I hope you don't like as many battles in your house than in your posts, lol !

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  3. I have never been to Quebec, I think it changed a little since this painting.
    I hope you don't have as many battles in your home than in your posts, lol !

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  4. I watched a fascinating documentary about this last year.

    Great post!

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  5. I'd love to go to Quebec and spend some time there. Thanks for the history lesson.

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  6. Ah, yes, the good old Battle on the Plains of Abraham. We were Wolfed and Montcalmed to bits as children. Canadian history was considered tres dull, and it was, because it was written that way.
    Now I understand it a lot better. But it took you, in England, to tell me, in Canada, that General Wolfe died so young. He seemed very old when I was 8 or 9.
    I visited Quebec for the first time last year, and loved it. My husband grew up in Montreal but didn't want to go with me. He never did explain why, so I went by myself.
    — K

    Kay, Alberta, Canada
    An Unfittie's Guide to Adventurous Travel

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  7. Thanks for the history lesson today!
    I am going to impress everyone at dinner tonight.

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  8. Another fascinating history lesson Janice, thank you. Love reading these things. Quebec is a place I have always wanted to go to. My husband went there on business many times when we first moved to Virginia. He loved the city.

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  9. This is so fascinating. THanks for the post.

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  10. That painting must have taken a long time! Thanks for sharing all that history!

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  11. I remember reading about the war in the macro level but not in much detail.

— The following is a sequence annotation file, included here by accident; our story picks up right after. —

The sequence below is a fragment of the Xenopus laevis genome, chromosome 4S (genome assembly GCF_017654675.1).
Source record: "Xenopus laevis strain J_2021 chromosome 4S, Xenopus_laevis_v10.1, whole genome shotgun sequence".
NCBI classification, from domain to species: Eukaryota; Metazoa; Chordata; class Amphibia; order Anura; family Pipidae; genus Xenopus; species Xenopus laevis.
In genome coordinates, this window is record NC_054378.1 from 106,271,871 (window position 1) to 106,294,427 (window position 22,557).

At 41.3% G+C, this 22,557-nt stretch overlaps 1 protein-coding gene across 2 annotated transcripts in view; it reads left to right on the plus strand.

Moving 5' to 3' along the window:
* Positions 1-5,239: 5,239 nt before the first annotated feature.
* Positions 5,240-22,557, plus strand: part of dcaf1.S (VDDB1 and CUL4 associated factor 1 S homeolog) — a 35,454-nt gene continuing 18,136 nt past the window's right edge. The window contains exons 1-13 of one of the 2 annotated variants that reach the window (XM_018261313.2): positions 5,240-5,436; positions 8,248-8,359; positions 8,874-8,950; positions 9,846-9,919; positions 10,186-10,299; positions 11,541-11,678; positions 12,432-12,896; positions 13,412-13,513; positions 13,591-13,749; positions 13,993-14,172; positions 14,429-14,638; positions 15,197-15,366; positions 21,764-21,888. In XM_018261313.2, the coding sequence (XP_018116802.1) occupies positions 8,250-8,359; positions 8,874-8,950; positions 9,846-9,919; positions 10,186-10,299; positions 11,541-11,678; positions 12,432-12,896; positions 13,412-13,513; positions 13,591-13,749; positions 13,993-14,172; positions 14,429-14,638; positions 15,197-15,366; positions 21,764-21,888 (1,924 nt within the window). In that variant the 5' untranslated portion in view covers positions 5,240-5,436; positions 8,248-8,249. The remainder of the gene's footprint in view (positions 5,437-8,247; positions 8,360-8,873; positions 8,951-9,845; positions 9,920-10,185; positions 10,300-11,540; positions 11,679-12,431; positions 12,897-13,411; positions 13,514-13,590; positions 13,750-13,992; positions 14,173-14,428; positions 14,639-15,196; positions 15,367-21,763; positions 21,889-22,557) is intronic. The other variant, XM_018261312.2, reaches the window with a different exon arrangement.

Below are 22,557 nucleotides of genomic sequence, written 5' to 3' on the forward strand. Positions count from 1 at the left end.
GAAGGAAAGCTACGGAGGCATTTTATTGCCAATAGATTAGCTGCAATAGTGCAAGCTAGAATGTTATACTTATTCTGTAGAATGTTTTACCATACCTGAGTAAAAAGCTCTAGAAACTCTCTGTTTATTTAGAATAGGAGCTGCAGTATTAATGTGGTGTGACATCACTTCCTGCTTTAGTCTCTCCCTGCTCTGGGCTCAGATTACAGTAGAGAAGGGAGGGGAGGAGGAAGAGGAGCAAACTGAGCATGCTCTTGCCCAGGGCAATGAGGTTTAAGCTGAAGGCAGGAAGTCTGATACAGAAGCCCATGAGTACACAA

thx.

    ROG, ABC Wednesday team

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  12. Speaking of that battle, we were "this close" (I'm holding my hand up with a dime's width between my thumb and pointer finger) from all speaking French in America. I'm not sure how that's related to that engraving ... but if Napoleon hadn't got bogged down in Europe, who knows.

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  13. What a beautiful Q! Find out what my Q is at Nostalgic Marveling

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  14. He's shot in the thigh and abdomen and he stays mounted? That is incredible. War is so horrible!

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  15. A delightful engraving - and a pivotal moment... Shame that most such moments involve a war.

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  16. A history lesson. Thanks. I love history. A great way to start the day.

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  17. If French rule ended in Canada, why is Canada still a french speaking
    country, more than British (if it is?) Just shows how little I know about
    Canada!!!

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  18. We have visited the Plains and Quebec City. You'd never know such a decisive battle was fought there.
    Great post! Hve a wonderful weekend!